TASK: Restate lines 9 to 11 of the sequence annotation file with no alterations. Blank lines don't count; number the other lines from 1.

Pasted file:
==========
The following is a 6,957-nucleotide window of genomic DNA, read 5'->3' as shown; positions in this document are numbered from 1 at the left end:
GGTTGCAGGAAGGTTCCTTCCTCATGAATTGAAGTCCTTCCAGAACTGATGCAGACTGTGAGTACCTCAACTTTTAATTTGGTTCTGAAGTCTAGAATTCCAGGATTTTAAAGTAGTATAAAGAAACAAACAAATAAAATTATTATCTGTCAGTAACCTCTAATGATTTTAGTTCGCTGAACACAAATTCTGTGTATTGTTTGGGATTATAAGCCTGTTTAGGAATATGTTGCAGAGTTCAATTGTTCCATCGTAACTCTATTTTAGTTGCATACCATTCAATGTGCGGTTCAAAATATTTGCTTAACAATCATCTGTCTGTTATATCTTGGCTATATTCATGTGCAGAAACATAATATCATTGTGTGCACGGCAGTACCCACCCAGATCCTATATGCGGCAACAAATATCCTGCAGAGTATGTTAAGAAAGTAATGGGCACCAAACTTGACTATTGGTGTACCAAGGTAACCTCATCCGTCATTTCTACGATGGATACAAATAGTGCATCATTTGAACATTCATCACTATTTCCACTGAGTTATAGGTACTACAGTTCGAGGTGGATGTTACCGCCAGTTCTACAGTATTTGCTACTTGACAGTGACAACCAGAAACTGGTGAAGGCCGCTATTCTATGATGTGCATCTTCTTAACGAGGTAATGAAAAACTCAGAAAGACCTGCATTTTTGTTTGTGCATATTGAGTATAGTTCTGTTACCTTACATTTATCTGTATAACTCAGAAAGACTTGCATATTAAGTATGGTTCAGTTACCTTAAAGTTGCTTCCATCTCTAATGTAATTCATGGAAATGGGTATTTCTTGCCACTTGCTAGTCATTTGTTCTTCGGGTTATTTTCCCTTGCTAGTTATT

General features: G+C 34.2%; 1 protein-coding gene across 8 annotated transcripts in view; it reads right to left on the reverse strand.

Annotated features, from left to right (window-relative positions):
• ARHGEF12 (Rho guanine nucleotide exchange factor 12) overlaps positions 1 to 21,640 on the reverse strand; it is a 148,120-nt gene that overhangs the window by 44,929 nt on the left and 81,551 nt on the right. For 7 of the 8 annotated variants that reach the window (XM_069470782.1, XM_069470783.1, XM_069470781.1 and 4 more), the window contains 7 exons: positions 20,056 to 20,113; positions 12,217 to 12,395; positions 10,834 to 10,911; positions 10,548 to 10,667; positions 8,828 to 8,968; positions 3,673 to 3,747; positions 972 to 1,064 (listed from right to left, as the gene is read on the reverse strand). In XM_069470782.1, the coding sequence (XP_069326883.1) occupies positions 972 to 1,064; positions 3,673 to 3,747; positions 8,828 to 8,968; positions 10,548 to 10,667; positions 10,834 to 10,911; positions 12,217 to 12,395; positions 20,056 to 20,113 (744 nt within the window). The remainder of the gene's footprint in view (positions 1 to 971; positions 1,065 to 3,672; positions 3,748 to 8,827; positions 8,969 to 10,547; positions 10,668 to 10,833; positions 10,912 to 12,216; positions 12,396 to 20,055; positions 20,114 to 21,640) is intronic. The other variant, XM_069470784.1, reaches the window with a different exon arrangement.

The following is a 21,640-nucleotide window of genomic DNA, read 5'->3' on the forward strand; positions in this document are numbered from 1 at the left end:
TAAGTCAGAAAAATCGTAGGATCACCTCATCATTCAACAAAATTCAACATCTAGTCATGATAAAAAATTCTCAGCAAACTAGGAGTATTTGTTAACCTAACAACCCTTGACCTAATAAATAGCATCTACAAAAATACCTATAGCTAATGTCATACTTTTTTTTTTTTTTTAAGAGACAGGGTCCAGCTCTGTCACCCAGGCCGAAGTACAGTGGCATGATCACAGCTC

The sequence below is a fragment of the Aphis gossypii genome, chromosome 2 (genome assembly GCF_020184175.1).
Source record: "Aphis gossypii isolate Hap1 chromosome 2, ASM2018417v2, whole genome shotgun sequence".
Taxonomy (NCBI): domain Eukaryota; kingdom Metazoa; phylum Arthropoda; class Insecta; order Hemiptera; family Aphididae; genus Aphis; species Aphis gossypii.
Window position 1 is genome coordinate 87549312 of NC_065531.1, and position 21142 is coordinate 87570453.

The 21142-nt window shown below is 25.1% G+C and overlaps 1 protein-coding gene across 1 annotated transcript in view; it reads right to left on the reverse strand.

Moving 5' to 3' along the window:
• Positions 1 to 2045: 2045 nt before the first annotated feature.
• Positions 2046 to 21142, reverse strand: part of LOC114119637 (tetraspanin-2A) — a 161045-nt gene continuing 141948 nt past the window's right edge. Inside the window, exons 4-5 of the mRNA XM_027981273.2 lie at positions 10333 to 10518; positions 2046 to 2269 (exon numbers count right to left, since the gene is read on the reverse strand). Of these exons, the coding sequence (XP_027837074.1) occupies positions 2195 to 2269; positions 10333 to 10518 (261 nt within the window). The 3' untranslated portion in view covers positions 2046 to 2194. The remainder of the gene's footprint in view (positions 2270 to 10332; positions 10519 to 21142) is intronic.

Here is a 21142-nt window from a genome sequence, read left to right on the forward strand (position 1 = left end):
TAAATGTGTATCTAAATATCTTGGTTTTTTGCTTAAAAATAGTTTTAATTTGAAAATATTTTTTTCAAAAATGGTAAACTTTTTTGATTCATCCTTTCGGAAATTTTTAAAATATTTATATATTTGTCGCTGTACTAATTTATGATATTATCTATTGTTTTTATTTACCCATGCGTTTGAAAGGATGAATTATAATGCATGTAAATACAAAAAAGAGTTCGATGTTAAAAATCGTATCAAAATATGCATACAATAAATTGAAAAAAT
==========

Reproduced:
Source record: "Aphis gossypii isolate Hap1 chromosome 2, ASM2018417v2, whole genome shotgun sequence".
Taxonomy (NCBI): domain Eukaryota; kingdom Metazoa; phylum Arthropoda; class Insecta; order Hemiptera; family Aphididae; genus Aphis; species Aphis gossypii.
Window position 1 is genome coordinate 87549312 of NC_065531.1, and position 21142 is coordinate 87570453.